Syrian President Bashar al-Assad was unlikely to be able to stay in power, a senior NATO official said Friday, a day after a top Russian diplomat reportedly said that the Syrian opposition’s uprising might succeed.
“You may say I am maybe assuming that Assad will disappear. I tend to believe that this is indeed the case," Knud Bartels, a Danish general who chairs NATO's Military Committee, said in Moscow, Reuters has reported.
He said NATO was drafting plans for safeguarding Syria's chemical weapons stockpile if Assad stepped down or was ousted from power.
Russia’s Deputy Foreign Minister Mikhail Bogdanov Thursday said Assad’s regime was losing its control in Syria.
“We have to face up to reality: The trend is that the Syrian regime, the government is increasingly losing control, losing more and more territory,” Bogdanov told the Public Chamber, the legislative oversight body in the Russian government, in Moscow, according to Russian media reports. “Sadly, a victory by the Syrian opposition cannot be ruled out.”
His comments followed the U.S. decision to formally recognize the recently formed coalition of the Syrian rebels as the “legitimate representative” of the people, in a departure from Washington’s earlier stance that the coalition needed to demonstrate its influence on the ground before being granted the recognition.
NATO Secretary-General Anders Fogh Rasmussen had also said he believed the Syrian regime was "approaching collapse.”
The U.S. Thursday responded to the reports of Bogdanov’s comments saying Russia was “waking up to the reality.”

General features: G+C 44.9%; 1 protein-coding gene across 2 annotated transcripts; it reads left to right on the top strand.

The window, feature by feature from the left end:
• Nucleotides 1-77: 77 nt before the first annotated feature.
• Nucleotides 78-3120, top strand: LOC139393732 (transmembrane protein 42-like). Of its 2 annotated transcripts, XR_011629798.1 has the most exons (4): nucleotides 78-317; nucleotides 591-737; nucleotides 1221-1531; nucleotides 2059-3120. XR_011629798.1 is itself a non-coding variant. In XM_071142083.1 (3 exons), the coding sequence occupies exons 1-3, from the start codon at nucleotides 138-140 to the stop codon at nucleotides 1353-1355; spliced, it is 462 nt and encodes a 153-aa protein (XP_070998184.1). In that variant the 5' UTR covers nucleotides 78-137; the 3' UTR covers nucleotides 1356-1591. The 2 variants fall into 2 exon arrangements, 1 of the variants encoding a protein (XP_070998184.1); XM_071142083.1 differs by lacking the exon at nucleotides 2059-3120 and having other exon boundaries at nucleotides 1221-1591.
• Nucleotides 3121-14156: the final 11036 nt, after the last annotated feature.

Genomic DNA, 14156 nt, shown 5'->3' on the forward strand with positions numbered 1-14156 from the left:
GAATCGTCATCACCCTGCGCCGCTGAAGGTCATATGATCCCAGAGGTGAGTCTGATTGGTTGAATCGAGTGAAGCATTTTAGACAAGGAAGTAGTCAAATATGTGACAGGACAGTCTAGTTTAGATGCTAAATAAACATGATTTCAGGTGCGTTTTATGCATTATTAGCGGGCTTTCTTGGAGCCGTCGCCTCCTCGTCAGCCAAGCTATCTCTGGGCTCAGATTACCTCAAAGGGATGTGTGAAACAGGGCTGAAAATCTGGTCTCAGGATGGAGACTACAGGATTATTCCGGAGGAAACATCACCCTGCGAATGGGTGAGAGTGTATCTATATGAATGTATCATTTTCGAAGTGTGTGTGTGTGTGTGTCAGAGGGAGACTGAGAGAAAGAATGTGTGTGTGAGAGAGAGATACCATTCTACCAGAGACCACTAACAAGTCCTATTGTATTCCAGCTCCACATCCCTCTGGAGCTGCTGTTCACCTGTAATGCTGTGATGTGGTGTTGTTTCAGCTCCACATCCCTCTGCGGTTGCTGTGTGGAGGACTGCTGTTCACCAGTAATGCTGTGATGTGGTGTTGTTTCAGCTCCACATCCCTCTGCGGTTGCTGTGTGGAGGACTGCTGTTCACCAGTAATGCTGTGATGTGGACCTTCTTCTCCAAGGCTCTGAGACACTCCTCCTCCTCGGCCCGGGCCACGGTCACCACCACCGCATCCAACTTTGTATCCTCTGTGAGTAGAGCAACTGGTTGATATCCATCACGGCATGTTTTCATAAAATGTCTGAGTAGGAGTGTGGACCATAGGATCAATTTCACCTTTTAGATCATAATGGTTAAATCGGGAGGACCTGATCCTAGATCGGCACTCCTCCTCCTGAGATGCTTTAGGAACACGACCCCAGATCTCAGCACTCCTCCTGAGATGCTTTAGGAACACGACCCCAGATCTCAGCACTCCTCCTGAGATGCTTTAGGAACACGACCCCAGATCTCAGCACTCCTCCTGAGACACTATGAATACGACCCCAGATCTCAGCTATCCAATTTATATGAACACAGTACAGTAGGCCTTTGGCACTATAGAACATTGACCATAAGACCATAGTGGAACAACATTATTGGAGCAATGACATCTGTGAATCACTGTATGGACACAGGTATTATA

"We want to commend the Russian government for finally waking up to the reality and acknowledging that the regime's days are numbered," State Department spokeswoman Victoria Nuland told a news briefing. "The question now is, will the Russian government join those of us in the international community who are working with the opposition to try to have a smooth democratic transition?"
However, Russia's Foreign Ministry denied any change in Moscow’s policy on Syria while saying that Bogdanov was referring to the claims of the “Syrian opposition and its foreign sponsors forecasting their quick victory over the regime in Damascus.”
"We have never changed our position and we will not change it," Russia's Foreign Ministry spokesman Alexander Lukashevich told a news conference, Reuters has reported. He added that Russia was not involved in any talks on Assad's fate or on getting him out of Syria.
Meanwhile, NATO is preparing to send a Patriot missile defense system to neighboring Turkey after a request made at a meeting in Brussels last week, CNN has reported.
Gayathri writes about geopolitics and business for International Business Times. She began her career at the Times of India as news coordinator, before moving on to IBTimes...